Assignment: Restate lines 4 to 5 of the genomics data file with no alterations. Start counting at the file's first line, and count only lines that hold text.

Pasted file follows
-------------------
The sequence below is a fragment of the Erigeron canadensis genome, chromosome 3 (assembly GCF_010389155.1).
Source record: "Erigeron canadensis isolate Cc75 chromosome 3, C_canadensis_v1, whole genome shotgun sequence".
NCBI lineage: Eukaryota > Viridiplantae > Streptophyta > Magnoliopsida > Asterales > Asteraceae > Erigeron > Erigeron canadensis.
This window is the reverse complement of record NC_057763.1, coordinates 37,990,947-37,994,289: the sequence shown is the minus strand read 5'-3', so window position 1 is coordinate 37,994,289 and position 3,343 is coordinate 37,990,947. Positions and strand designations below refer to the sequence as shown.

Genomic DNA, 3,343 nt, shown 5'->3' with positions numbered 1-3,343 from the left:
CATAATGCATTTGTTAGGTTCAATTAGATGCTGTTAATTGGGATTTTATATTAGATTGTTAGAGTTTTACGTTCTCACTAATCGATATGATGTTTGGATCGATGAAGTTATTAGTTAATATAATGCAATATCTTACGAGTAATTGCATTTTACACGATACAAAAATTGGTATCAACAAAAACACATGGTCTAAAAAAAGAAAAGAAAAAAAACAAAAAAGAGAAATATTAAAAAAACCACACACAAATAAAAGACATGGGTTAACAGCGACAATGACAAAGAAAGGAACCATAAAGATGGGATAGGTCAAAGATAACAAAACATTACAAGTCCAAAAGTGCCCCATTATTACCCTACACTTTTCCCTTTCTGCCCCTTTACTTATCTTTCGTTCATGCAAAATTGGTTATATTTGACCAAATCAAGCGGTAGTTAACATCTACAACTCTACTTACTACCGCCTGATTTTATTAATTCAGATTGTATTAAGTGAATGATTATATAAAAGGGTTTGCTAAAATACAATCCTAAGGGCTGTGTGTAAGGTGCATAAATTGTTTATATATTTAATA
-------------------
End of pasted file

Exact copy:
This window is the reverse complement of record NC_057763.1, coordinates 37,990,947-37,994,289: the sequence shown is the minus strand read 5'-3', so window position 1 is coordinate 37,994,289 and position 3,343 is coordinate 37,990,947. Positions and strand designations below refer to the sequence as shown.

Genomic DNA, 3,343 nt, shown 5'->3' with positions numbered 1-3,343 from the left: